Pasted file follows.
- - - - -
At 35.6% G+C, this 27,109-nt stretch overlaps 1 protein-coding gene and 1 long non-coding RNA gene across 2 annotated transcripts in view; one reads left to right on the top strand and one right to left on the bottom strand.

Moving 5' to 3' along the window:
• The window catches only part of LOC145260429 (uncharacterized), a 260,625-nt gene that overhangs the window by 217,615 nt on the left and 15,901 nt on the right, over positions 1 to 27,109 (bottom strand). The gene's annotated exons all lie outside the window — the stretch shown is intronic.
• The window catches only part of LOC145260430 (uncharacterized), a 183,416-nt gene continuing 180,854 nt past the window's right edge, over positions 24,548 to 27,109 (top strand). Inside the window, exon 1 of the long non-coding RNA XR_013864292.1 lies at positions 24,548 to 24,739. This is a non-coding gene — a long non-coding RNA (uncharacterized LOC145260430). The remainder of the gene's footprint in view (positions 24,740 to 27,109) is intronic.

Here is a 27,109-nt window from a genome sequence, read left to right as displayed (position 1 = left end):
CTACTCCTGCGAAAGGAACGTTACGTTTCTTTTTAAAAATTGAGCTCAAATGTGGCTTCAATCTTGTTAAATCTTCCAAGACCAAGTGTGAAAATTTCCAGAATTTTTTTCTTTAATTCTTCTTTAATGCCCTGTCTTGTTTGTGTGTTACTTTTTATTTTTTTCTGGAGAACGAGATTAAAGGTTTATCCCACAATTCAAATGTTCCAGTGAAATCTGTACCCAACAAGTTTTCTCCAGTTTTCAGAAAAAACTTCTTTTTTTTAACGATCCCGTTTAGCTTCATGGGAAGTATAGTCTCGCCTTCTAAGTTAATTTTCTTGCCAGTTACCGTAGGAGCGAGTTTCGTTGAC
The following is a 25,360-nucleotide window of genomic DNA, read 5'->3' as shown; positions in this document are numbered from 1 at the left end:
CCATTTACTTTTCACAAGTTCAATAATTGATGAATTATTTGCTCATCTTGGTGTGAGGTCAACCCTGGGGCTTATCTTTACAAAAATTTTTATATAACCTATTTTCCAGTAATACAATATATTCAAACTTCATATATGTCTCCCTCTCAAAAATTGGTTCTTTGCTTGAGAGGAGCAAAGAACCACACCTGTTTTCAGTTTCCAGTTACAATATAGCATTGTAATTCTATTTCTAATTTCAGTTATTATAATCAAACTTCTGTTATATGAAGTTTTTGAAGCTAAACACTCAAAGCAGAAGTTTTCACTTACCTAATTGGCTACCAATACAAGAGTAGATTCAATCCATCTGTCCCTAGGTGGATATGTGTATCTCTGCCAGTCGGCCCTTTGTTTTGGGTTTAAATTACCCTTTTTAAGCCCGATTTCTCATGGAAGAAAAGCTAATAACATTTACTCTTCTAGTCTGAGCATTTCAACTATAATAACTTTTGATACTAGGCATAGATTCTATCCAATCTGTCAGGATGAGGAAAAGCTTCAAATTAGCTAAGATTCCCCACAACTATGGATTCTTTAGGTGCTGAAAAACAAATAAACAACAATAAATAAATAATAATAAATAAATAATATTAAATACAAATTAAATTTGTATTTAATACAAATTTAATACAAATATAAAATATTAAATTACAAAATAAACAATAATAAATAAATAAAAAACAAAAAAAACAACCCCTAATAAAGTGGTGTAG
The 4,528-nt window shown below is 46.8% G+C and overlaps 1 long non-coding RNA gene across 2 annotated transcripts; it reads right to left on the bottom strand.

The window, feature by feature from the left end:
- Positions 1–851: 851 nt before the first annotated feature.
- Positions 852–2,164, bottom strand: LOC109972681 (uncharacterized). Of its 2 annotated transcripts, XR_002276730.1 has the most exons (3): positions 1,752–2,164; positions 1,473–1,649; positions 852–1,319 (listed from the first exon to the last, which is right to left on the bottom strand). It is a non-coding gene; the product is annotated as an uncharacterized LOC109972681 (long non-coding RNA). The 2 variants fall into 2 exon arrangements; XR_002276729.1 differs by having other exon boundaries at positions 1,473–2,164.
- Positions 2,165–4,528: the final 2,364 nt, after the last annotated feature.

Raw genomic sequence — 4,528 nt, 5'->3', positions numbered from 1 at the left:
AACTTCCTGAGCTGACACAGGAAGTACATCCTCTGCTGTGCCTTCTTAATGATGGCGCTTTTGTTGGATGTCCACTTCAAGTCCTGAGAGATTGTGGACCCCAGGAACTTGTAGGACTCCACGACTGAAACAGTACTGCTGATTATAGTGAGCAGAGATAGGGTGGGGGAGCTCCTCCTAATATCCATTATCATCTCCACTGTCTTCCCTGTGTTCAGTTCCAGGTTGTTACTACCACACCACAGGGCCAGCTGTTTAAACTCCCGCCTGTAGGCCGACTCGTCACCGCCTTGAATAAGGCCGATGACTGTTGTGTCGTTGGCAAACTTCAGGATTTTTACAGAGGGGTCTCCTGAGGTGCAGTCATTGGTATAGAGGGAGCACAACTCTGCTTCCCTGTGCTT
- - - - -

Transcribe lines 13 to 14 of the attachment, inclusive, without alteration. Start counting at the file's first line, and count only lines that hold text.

- Positions 2,165–4,528: the final 2,364 nt, after the last annotated feature.

Raw genomic sequence — 4,528 nt, 5'->3', positions numbered from 1 at the left: